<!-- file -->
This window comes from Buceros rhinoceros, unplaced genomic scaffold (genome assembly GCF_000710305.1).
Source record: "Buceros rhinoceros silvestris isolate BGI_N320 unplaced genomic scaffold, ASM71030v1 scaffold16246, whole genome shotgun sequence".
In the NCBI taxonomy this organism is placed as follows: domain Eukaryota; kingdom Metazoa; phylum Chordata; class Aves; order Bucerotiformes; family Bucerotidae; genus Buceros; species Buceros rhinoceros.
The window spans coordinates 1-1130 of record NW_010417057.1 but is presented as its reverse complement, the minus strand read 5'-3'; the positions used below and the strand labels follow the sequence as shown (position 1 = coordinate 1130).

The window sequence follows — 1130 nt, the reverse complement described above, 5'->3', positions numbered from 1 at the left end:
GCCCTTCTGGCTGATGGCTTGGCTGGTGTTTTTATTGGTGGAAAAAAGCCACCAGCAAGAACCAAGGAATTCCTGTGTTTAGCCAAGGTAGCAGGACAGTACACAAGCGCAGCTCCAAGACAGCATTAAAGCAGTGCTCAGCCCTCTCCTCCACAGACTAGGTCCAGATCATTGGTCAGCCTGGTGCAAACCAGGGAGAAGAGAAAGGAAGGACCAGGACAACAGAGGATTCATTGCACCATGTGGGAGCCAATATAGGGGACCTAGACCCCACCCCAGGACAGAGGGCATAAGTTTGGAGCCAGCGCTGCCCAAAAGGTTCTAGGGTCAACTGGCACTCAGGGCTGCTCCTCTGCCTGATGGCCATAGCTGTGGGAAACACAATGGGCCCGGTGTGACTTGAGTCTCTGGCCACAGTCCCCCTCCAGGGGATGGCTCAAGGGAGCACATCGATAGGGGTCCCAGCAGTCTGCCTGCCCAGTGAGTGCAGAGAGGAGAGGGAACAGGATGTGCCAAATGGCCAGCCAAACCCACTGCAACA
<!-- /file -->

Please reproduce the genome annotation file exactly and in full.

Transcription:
This window comes from Buceros rhinoceros, unplaced genomic scaffold (genome assembly GCF_000710305.1).
Source record: "Buceros rhinoceros silvestris isolate BGI_N320 unplaced genomic scaffold, ASM71030v1 scaffold16246, whole genome shotgun sequence".
In the NCBI taxonomy this organism is placed as follows: domain Eukaryota; kingdom Metazoa; phylum Chordata; class Aves; order Bucerotiformes; family Bucerotidae; genus Buceros; species Buceros rhinoceros.
The window spans coordinates 1-1130 of record NW_010417057.1 but is presented as its reverse complement, the minus strand read 5'-3'; the positions used below and the strand labels follow the sequence as shown (position 1 = coordinate 1130).

The window sequence follows — 1130 nt, the reverse complement described above, 5'->3', positions numbered from 1 at the left end:
GCCCTTCTGGCTGATGGCTTGGCTGGTGTTTTTATTGGTGGAAAAAAGCCACCAGCAAGAACCAAGGAATTCCTGTGTTTAGCCAAGGTAGCAGGACAGTACACAAGCGCAGCTCCAAGACAGCATTAAAGCAGTGCTCAGCCCTCTCCTCCACAGACTAGGTCCAGATCATTGGTCAGCCTGGTGCAAACCAGGGAGAAGAGAAAGGAAGGACCAGGACAACAGAGGATTCATTGCACCATGTGGGAGCCAATATAGGGGACCTAGACCCCACCCCAGGACAGAGGGCATAAGTTTGGAGCCAGCGCTGCCCAAAAGGTTCTAGGGTCAACTGGCACTCAGGGCTGCTCCTCTGCCTGATGGCCATAGCTGTGGGAAACACAATGGGCCCGGTGTGACTTGAGTCTCTGGCCACAGTCCCCCTCCAGGGGATGGCTCAAGGGAGCACATCGATAGGGGTCCCAGCAGTCTGCCTGCCCAGTGAGTGCAGAGAGGAGAGGGAACAGGATGTGCCAAATGGCCAGCCAAACCCACTGCAACA